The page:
Perhaps one of the most important things you’ll need to do is to make your writing impactful and relevant to the audience you’ll be trying to reach. If your job is to write a brochure that is intended for patients, you won’t want a lot of medical terminologies that a patient wouldn’t understand. You’d want to simplify the writing in such a way that the patient would understand it.
At the same time, if you are writing to help a scientist or doctor submit an article to his peers, you would want an authoritative and scholarly example reflected in your documents.
There are many courses online that can help and the AMWA offers various programs to help educate medical writers in many capacities, including how to write for specific audiences and markets.
There are also certificate programs that show you how to write for certain niches, such as the pharmaceutical industry. Some course can also help you understand the regulatory process and the types of documentation required for various medical writing.
Study Your Market Peers
The best advice I can offer any writer is to study, observe, and learn. You’ll want to search out other high-quality medical writers and learn what they are writing. You’ll want to read it, see who they consider being top sources, notice the kinds of questions they ask, and look at their writing style.
When you start writing for a particular niche, you often have more questions than answers and the only way to learn is to focus and study on what’s already out there.
Once you learn so much that it becomes second nature, you’ll then be able to figure out what you can do to improve your own writing. You’ll also be able to hopefully decide what you can offer that’s unique from other writers and that’ll help you establish your niche better.
Build a Portfolio
The tough part for any writer is getting started. It can initially be hard to get jobs until you have experience or prior work to show, but once you do, build your portfolio. Show samples of your work, even if it’s writing you’ve done for school, essays, or pro bono work.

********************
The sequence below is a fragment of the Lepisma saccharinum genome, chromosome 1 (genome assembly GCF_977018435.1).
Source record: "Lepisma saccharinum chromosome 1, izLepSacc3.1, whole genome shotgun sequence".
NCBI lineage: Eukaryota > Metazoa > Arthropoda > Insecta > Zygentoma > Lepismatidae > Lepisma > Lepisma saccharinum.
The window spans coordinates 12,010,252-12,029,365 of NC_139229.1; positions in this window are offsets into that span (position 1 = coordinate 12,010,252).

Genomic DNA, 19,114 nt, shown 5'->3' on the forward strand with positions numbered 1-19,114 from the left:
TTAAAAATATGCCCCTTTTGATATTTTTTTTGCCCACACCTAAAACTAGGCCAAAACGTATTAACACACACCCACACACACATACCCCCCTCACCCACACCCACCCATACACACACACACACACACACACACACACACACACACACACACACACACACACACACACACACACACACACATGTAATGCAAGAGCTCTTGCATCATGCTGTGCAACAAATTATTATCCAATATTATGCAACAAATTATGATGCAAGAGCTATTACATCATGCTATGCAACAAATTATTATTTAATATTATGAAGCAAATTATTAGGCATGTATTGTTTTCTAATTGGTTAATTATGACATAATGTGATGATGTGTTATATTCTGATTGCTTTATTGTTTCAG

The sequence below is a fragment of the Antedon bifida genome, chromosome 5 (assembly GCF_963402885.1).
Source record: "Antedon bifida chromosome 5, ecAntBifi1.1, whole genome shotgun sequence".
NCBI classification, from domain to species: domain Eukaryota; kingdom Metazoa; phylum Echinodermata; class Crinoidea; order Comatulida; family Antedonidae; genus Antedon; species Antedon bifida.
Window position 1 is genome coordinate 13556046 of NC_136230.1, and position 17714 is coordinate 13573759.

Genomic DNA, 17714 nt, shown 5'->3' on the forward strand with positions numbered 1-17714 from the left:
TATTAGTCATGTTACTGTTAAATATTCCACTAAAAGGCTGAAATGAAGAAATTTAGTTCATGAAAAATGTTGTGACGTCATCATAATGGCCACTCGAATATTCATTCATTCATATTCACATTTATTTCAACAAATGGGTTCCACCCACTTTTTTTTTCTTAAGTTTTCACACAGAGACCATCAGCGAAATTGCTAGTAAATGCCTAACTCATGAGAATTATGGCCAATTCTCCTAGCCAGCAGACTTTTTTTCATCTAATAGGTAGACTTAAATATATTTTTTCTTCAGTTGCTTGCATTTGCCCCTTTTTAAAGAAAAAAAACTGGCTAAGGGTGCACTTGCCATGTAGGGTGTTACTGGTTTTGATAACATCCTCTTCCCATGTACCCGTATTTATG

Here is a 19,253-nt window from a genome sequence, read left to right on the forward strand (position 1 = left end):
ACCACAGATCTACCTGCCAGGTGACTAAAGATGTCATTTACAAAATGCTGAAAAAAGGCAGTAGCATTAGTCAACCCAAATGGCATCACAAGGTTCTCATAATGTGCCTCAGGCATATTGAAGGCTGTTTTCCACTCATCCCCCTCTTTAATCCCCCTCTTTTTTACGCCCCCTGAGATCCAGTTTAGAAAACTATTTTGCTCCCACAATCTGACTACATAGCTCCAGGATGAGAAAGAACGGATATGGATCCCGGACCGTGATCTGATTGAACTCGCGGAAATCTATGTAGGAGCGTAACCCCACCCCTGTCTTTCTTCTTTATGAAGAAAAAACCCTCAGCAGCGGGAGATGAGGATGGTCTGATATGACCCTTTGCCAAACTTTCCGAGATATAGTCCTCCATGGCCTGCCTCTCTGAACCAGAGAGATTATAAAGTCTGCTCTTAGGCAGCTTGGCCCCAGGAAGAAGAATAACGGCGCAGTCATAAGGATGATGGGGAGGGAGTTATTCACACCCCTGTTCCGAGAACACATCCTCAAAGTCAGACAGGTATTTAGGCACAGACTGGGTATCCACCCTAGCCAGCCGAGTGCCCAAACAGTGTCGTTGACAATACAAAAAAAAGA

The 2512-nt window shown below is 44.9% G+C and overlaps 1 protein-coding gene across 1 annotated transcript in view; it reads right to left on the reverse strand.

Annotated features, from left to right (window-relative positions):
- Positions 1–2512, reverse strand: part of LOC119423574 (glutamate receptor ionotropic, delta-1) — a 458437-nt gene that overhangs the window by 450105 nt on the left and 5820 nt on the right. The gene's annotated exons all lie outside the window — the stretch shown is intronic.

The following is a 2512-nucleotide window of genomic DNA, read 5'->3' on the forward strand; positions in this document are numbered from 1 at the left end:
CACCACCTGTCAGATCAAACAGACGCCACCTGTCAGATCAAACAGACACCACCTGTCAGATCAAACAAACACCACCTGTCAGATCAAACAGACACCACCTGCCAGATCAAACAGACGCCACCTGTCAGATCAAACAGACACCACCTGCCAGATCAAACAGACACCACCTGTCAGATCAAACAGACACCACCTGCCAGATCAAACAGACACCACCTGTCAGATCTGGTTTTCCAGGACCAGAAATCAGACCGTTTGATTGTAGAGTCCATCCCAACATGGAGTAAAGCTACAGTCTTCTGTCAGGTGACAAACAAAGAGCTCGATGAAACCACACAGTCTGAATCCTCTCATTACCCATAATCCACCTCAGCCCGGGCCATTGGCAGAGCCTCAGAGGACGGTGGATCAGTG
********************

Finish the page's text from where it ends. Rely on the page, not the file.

Building any writing career requires persistence and patience. You may have to start small, perhaps even accepting assignments that offer little or no pay. The point is to have samples that you can show future clients and build your portfolio.
Advice for Medical Professionals Who Want to Become Writers
You might initially think that just because you have the medical knowledge to do informative writing that you’d be a natural to do so. Writing is about reaching your audience and conveying a message. While as a medical professional, you may be technically perfect for the job, you need to know how to write impactful and insightful articles.
I would advise that you take classes, whether online or a journalism extension course at your local university. With the type of teaching and knowledge, you could benefit from as well as your knowledge in the medical field, you could certainly be a force to be reckoned with as a medical writer.
In the end, if you decide you want to get paid to write medical articles and become a medical writer, you decide what your goals are. You can choose the types of medical writing you want to do and what types of clients or company you would like to work for.